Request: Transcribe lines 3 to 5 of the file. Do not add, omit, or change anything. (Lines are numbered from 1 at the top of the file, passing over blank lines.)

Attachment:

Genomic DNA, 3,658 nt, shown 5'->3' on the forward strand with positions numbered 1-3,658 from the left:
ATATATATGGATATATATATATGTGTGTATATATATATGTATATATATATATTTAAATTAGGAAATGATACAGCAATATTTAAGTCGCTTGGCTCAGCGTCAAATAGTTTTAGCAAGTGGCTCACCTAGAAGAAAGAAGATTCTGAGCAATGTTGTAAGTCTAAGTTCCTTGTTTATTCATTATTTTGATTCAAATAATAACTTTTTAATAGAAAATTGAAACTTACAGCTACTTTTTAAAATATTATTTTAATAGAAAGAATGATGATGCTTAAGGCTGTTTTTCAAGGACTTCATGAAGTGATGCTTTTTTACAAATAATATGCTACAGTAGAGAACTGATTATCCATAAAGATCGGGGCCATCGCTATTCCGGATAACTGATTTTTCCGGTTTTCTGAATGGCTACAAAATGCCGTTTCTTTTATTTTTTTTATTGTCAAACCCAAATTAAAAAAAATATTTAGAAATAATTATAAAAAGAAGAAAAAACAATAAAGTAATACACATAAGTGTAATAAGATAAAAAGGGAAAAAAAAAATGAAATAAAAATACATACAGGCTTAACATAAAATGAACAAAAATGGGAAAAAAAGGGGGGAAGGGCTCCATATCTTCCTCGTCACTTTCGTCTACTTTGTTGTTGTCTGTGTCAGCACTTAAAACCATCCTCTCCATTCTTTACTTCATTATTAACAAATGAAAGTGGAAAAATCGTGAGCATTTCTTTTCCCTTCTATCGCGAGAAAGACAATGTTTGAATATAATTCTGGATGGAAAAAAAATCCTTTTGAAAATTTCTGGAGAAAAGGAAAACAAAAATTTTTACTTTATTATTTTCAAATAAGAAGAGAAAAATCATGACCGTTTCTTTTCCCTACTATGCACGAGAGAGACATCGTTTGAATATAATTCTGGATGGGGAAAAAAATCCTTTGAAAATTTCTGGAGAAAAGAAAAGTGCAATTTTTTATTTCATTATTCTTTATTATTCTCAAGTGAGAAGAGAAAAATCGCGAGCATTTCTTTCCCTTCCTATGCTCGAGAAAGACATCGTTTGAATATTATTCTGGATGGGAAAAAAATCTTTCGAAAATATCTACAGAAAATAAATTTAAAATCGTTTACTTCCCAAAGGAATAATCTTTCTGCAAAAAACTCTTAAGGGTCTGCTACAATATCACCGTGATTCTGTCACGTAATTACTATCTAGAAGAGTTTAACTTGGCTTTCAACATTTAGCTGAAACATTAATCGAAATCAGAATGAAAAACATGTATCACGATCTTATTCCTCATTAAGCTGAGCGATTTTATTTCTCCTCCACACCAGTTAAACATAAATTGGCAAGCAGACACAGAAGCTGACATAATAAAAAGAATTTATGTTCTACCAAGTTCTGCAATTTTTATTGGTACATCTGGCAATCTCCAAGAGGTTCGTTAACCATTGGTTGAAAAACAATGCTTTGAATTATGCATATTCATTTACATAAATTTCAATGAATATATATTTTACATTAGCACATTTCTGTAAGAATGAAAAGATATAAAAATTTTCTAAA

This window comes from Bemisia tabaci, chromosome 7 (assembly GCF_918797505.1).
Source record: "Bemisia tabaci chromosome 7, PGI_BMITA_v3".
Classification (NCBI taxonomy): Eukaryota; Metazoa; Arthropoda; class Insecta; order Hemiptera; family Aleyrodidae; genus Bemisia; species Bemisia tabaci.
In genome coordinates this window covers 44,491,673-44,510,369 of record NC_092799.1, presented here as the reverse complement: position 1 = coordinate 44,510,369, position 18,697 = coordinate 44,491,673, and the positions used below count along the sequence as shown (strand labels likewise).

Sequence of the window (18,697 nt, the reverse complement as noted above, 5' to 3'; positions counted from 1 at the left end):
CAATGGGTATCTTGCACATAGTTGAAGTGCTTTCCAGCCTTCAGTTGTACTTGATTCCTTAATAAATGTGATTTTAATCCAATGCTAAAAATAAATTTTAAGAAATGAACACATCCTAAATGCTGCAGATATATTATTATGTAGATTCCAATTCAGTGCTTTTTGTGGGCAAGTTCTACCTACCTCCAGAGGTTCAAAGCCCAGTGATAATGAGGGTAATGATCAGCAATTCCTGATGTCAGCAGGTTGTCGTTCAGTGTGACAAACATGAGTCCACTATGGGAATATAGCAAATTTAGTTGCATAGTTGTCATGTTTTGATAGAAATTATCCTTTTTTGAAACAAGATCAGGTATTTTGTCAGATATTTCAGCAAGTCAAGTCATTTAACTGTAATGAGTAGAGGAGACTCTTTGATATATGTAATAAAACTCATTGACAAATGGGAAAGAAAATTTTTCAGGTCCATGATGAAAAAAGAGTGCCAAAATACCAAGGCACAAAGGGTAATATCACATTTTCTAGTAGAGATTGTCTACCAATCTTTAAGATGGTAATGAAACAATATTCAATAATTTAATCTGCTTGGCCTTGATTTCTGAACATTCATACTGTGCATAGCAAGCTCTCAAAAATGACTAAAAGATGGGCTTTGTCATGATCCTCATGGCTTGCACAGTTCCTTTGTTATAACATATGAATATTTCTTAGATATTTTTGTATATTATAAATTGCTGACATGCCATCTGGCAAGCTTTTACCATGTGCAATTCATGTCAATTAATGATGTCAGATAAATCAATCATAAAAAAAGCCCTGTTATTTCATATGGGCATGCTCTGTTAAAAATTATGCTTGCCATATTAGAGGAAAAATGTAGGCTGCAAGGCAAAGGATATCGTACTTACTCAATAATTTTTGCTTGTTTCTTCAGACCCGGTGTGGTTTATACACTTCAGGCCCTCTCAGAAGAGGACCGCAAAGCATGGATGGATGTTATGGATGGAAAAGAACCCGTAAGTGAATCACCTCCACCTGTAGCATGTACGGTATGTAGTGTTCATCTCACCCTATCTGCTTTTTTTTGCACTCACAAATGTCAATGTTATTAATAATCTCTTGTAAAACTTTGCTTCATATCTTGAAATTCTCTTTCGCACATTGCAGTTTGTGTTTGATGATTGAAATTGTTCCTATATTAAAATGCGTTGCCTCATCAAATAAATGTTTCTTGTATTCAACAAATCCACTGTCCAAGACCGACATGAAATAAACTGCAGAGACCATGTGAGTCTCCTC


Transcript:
This window comes from Bemisia tabaci, chromosome 7 (assembly GCF_918797505.1).
Source record: "Bemisia tabaci chromosome 7, PGI_BMITA_v3".
Classification (NCBI taxonomy): Eukaryota; Metazoa; Arthropoda; class Insecta; order Hemiptera; family Aleyrodidae; genus Bemisia; species Bemisia tabaci.